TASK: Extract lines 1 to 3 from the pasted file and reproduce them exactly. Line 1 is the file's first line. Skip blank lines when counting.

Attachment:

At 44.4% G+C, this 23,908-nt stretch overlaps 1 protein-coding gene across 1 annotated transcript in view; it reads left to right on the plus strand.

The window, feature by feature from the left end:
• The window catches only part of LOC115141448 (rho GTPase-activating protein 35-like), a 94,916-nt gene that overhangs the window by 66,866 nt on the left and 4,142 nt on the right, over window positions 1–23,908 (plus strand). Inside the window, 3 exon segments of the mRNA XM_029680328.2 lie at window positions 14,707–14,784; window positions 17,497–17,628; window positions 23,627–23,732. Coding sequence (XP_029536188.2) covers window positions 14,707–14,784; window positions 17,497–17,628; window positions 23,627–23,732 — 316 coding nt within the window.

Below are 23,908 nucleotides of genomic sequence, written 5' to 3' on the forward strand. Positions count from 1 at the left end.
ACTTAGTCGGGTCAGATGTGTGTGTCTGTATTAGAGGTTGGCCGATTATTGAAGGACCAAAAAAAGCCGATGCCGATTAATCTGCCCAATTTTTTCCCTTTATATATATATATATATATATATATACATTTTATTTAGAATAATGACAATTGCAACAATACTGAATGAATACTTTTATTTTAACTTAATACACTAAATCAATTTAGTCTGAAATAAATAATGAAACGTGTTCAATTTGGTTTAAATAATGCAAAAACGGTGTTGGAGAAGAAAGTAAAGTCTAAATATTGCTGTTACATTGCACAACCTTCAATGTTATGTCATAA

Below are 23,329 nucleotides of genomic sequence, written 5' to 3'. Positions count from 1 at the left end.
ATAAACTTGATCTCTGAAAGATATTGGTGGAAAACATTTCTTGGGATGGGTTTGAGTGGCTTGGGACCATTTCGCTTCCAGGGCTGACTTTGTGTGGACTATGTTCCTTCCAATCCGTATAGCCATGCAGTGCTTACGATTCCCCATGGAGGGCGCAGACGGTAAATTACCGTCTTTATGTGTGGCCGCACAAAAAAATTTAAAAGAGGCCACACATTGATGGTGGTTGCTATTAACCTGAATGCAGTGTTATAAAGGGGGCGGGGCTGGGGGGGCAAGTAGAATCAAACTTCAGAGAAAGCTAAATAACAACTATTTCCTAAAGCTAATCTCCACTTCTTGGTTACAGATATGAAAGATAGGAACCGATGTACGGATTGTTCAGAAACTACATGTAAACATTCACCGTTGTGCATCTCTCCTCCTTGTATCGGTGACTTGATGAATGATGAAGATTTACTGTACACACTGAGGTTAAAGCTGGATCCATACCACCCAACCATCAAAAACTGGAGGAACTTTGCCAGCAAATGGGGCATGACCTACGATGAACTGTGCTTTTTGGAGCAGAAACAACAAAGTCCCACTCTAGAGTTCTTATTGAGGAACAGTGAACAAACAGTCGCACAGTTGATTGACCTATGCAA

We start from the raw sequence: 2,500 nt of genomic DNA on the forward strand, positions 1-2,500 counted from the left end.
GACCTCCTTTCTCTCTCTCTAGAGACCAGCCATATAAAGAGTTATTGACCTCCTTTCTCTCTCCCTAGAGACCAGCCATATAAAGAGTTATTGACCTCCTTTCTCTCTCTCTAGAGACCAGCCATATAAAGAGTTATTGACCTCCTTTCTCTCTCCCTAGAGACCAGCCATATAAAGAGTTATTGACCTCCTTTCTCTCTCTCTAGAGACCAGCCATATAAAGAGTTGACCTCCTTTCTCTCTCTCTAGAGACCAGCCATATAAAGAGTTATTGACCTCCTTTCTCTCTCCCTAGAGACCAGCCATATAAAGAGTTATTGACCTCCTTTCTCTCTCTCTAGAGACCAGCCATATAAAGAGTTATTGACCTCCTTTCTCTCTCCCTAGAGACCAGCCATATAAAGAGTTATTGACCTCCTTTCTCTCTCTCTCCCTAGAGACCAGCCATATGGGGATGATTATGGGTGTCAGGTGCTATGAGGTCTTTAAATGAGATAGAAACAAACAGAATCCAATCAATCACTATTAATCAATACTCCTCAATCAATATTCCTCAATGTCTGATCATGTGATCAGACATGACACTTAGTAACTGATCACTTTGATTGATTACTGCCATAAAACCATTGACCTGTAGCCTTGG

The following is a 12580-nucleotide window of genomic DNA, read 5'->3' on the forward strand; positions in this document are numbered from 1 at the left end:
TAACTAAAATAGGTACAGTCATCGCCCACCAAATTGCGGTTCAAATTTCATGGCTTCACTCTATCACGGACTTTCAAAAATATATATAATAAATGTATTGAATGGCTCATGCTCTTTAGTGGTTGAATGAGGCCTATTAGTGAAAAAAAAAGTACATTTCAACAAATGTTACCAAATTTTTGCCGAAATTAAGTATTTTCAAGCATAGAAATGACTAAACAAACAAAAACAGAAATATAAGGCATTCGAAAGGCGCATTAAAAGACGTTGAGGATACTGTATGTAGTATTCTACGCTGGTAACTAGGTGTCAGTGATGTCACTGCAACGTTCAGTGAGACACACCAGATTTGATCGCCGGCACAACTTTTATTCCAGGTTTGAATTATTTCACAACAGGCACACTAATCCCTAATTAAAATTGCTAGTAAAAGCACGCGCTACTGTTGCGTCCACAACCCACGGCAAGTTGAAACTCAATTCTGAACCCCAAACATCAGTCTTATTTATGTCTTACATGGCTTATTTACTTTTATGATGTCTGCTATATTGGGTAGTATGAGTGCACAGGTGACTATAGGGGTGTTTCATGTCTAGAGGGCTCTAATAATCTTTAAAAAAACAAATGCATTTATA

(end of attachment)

At 44.4% G+C, this 23,908-nt stretch overlaps 1 protein-coding gene across 1 annotated transcript in view; it reads left to right on the plus strand.

The window, feature by feature from the left end:
• The window catches only part of LOC115141448 (rho GTPase-activating protein 35-like), a 94,916-nt gene that overhangs the window by 66,866 nt on the left and 4,142 nt on the right, over window positions 1–23,908 (plus strand). Inside the window, 3 exon segments of the mRNA XM_029680328.2 lie at window positions 14,707–14,784; window positions 17,497–17,628; window positions 23,627–23,732. Coding sequence (XP_029536188.2) covers window positions 14,707–14,784; window positions 17,497–17,628; window positions 23,627–23,732 — 316 coding nt within the window.